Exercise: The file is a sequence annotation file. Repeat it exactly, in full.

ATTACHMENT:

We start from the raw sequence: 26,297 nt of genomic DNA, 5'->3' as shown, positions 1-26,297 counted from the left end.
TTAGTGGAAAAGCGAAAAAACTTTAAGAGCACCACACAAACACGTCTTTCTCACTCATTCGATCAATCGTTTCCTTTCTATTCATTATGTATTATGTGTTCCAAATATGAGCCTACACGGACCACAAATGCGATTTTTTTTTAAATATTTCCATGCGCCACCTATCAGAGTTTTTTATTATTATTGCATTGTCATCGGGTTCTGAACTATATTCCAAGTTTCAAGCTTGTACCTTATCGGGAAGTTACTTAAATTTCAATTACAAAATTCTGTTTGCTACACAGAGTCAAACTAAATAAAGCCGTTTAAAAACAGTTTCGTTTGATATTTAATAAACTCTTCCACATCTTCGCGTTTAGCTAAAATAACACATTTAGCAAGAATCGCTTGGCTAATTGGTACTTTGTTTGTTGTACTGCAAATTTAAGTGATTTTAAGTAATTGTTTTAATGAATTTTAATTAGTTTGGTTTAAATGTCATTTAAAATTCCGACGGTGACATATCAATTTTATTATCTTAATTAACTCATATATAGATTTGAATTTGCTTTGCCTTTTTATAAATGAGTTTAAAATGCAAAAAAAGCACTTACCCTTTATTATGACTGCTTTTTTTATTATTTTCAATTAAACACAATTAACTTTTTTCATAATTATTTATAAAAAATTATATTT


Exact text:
We start from the raw sequence: 26,297 nt of genomic DNA, 5'->3' as shown, positions 1-26,297 counted from the left end.
TTAGTGGAAAAGCGAAAAAACTTTAAGAGCACCACACAAACACGTCTTTCTCACTCATTCGATCAATCGTTTCCTTTCTATTCATTATGTATTATGTGTTCCAAATATGAGCCTACACGGACCACAAATGCGATTTTTTTTTAAATATTTCCATGCGCCACCTATCAGAGTTTTTTATTATTATTGCATTGTCATCGGGTTCTGAACTATATTCCAAGTTTCAAGCTTGTACCTTATCGGGAAGTTACTTAAATTTCAATTACAAAATTCTGTTTGCTACACAGAGTCAAACTAAATAAAGCCGTTTAAAAACAGTTTCGTTTGATATTTAATAAACTCTTCCACATCTTCGCGTTTAGCTAAAATAACACATTTAGCAAGAATCGCTTGGCTAATTGGTACTTTGTTTGTTGTACTGCAAATTTAAGTGATTTTAAGTAATTGTTTTAATGAATTTTAATTAGTTTGGTTTAAATGTCATTTAAAATTCCGACGGTGACATATCAATTTTATTATCTTAATTAACTCATATATAGATTTGAATTTGCTTTGCCTTTTTATAAATGAGTTTAAAATGCAAAAAAAGCACTTACCCTTTATTATGACTGCTTTTTTTATTATTTTCAATTAAACACAATTAACTTTTTTCATAATTATTTATAAAAAATTATATTT